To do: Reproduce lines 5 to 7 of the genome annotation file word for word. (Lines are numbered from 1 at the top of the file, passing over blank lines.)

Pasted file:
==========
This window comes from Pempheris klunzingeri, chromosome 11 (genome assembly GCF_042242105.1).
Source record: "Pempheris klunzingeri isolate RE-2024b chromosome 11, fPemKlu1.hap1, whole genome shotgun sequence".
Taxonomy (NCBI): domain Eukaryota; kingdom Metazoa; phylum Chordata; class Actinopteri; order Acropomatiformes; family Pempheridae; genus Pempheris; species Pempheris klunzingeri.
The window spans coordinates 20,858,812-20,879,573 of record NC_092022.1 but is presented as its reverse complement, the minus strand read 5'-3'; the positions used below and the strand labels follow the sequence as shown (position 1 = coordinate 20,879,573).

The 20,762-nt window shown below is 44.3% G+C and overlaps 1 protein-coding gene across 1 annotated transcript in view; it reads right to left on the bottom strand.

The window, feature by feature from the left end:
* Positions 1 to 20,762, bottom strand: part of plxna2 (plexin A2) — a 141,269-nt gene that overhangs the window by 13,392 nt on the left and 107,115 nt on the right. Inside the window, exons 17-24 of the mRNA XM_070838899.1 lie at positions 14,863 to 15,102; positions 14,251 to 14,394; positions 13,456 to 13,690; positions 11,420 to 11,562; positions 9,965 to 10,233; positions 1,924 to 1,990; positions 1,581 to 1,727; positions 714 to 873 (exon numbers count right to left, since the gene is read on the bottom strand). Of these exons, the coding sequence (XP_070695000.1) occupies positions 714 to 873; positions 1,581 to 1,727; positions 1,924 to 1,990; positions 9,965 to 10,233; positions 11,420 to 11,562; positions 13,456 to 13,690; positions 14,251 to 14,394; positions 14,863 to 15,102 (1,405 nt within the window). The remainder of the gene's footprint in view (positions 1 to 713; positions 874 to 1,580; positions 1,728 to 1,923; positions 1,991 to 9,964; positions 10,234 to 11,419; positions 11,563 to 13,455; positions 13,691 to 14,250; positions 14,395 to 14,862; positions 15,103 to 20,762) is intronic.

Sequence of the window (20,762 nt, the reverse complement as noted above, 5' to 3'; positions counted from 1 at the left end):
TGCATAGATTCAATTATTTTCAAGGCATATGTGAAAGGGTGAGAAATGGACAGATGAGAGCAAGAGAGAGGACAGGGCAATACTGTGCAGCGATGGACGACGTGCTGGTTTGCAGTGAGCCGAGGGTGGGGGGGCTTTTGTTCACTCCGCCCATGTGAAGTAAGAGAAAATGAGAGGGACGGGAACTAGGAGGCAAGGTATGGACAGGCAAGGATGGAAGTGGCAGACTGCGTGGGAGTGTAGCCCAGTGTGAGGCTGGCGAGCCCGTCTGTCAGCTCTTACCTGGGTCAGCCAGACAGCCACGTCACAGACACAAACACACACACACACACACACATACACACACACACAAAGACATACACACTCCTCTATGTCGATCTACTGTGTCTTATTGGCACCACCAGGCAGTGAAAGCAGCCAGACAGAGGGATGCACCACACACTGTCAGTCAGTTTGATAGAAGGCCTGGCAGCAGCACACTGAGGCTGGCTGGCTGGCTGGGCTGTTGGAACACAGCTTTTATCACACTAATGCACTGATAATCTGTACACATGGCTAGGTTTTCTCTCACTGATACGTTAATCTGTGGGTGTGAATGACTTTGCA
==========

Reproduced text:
The 20,762-nt window shown below is 44.3% G+C and overlaps 1 protein-coding gene across 1 annotated transcript in view; it reads right to left on the bottom strand.

The window, feature by feature from the left end:
* Positions 1 to 20,762, bottom strand: part of plxna2 (plexin A2) — a 141,269-nt gene that overhangs the window by 13,392 nt on the left and 107,115 nt on the right. Inside the window, exons 17-24 of the mRNA XM_070838899.1 lie at positions 14,863 to 15,102; positions 14,251 to 14,394; positions 13,456 to 13,690; positions 11,420 to 11,562; positions 9,965 to 10,233; positions 1,924 to 1,990; positions 1,581 to 1,727; positions 714 to 873 (exon numbers count right to left, since the gene is read on the bottom strand). Of these exons, the coding sequence (XP_070695000.1) occupies positions 714 to 873; positions 1,581 to 1,727; positions 1,924 to 1,990; positions 9,965 to 10,233; positions 11,420 to 11,562; positions 13,456 to 13,690; positions 14,251 to 14,394; positions 14,863 to 15,102 (1,405 nt within the window). The remainder of the gene's footprint in view (positions 1 to 713; positions 874 to 1,580; positions 1,728 to 1,923; positions 1,991 to 9,964; positions 10,234 to 11,419; positions 11,563 to 13,455; positions 13,691 to 14,250; positions 14,395 to 14,862; positions 15,103 to 20,762) is intronic.